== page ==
Starting with Klein is a high-risk strategy. He was Frenchly expert at disguising conceptual rigour with dodgy showmanship. Or was it the other way round? For his next trick of 1960, he mounted an infamous happening in which naked female models dipped themselves in blue paint and pressed themselves onto blank canvases, leaving behind blobby imprints of their bulges. Klein himself, in a tuxedo, walked around instructing them like a lion tamer in a circus.
As if to vaccinate these rococo happenings against accusations of sleaze, he christened them his “Anthropométries”. Which is like a strip club calling itself Dilated Discalceation. That said, the camera’s ability to find lasting drama in the temporary moment, and even to deepen it, is something to note and celebrate. Charles Ray’s Plank Piece, also in the first room, shows the artist draped across a plank propped against a wall. That’s it. But it works because what’s being choreographed here is a sense of imminent collapse. The camera has made permanent a fleeting drama.
Ray turns out to be unusual in keeping his clothes on. Yayoi Kusama’s hilarious 1960s flag-burnings and antiwar stagings are enacted by teams of discalced New Yorkers desperate to flash their bits at the world’s problems. Boris Mikhailov, the great Ukrainian recorder of post-communist squalor, pops up most surprisingly as a nude action dancer, leaping around a grubby stage brandishing a dildo. A couple of walls later, the same veiny prop is waved at us by the nude Lynda Benglis, protesting against the macho leanings of the New York art world.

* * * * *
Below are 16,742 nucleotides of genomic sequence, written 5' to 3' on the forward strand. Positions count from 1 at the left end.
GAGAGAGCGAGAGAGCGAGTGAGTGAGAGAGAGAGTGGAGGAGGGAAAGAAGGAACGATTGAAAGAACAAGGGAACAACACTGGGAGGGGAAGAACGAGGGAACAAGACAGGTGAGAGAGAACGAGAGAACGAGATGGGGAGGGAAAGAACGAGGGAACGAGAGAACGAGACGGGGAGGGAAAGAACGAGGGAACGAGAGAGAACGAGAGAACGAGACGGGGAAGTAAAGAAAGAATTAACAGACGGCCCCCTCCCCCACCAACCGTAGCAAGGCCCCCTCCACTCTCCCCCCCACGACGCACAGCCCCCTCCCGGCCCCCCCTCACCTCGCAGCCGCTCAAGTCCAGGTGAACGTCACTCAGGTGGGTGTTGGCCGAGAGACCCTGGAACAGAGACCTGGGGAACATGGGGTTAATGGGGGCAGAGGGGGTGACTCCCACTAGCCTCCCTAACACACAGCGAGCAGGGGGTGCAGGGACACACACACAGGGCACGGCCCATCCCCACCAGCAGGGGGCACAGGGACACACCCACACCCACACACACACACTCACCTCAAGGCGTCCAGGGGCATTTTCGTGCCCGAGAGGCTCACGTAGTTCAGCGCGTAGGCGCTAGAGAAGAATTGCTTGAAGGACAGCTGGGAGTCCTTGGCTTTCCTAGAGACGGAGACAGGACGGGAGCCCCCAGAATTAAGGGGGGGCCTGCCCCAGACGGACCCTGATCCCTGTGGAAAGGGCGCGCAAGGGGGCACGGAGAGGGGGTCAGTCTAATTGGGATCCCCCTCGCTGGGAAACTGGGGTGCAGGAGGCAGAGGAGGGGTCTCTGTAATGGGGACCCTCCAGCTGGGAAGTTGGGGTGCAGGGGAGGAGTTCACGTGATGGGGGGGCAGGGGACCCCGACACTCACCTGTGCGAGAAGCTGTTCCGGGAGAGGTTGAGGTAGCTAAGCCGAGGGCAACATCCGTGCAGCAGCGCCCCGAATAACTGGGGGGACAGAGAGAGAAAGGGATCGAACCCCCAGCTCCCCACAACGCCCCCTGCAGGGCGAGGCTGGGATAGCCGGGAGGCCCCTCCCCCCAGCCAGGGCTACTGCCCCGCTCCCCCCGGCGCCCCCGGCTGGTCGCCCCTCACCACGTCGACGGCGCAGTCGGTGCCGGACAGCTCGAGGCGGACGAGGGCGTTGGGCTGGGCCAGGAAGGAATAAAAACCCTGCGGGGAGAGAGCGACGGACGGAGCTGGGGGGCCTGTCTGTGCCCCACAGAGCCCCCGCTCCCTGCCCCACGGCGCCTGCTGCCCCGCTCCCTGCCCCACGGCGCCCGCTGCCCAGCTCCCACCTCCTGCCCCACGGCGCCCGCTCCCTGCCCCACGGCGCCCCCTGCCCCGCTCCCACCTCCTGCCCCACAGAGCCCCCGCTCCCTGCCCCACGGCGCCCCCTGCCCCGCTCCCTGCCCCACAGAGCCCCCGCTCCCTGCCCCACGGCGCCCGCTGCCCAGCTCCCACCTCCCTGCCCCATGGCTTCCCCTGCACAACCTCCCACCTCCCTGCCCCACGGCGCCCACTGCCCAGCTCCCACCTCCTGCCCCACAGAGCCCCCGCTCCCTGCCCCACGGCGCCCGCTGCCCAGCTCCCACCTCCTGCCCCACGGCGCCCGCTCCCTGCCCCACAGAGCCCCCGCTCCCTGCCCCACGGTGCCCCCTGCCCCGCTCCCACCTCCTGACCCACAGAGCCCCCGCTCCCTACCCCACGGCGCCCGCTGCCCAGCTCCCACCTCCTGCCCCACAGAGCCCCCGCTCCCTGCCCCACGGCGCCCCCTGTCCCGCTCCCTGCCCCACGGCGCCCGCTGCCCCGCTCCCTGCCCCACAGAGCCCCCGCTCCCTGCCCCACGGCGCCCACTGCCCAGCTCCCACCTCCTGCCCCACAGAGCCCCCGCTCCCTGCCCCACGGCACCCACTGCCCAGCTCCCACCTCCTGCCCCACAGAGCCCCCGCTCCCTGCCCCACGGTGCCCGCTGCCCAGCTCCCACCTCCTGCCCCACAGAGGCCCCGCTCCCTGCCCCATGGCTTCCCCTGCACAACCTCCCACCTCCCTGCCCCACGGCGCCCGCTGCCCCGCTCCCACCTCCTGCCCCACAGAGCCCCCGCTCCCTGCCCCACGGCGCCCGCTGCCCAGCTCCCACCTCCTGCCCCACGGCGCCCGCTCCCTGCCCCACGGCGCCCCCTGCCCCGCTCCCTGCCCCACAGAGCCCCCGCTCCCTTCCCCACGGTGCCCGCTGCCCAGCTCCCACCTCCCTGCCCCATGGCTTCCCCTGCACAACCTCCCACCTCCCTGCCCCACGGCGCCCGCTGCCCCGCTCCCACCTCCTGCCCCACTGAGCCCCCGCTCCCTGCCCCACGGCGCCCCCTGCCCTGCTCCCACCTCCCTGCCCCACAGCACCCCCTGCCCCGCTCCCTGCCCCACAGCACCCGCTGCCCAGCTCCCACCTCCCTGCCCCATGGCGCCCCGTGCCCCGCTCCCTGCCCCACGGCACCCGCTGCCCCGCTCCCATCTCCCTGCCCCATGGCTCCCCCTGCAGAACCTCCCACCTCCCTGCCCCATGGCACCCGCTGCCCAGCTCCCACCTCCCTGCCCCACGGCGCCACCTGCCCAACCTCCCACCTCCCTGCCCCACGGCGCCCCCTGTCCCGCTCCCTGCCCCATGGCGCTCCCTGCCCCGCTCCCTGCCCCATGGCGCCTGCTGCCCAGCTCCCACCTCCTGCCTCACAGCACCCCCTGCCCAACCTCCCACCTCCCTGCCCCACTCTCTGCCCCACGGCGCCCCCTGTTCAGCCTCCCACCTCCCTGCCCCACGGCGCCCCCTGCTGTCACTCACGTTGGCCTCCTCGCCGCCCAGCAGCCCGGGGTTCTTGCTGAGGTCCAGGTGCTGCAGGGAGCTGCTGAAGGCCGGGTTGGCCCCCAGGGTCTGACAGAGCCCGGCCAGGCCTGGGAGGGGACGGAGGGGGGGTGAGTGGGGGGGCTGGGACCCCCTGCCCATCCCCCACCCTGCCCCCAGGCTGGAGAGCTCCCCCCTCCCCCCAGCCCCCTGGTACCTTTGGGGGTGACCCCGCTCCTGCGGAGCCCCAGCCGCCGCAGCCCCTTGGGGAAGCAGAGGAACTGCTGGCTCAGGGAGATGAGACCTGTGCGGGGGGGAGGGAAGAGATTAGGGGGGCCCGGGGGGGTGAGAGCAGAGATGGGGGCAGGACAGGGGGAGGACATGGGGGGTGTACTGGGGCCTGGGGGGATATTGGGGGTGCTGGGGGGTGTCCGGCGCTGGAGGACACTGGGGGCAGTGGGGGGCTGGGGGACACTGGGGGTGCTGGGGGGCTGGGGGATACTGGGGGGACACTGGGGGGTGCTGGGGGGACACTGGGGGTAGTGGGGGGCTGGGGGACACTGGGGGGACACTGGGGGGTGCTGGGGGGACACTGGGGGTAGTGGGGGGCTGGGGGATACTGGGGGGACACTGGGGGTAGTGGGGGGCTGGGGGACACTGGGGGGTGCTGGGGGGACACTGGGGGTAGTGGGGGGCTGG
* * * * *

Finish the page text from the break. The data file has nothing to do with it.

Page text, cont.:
Few of the sections into which the show is now divided are as purposeful or as clear. Having proved that the camera can make something lasting of the disposable moment, the event does a Boris and wavers like a shopping trolley. Among the more tangible collections is a gallery devoted to artists who have used the camera to create exaggerated versions of themselves. Warhol, Beuys, Koons were all guilty of performative enlargement.
It’s noticeable, too, that the original happenings usually had global and political ambitions — to stop the war in Vietnam; to stop the World’s Fair in Japan — while the recent ones are invariably turned inwards, towards the artist. In the age of the selfie, everyone stares at the navel, no one looks at the navy.
Having billed itself as a survey of 150 years of performative photography, the exhibition also attempts darts into a deeper past by including Nadar, who in 1854 gave us a prancing Pierrot gurning at the camera. He’s supposed to prefigure the fierce identity swaps of the 1970s and 1980s — Cindy Sherman, David Lamelas, Hannah Wilke — but in his grainy salt prints, the action is too distant to pack a psychological punch.
The display is best enjoyed as a selection of disparate and often fascinating tussles between artists and cameras. There is much I have not seen before, particularly the fascinating Japanese performance photography unearthed in the searches.
Tokyo Rumando makes something Hitchcocky and tense out of her face’s dark appearances in a mirror. Tomoko Sawada, meanwhile, dresses up as 100 different people, then records the transformations in a photo booth, whose gifts to the new personas are ordinariness and banality. The Japanese self and the camera seem to have an especially relaxed performative relationship.
Performing for the Camera, Tate Modern, London SE1, until June 12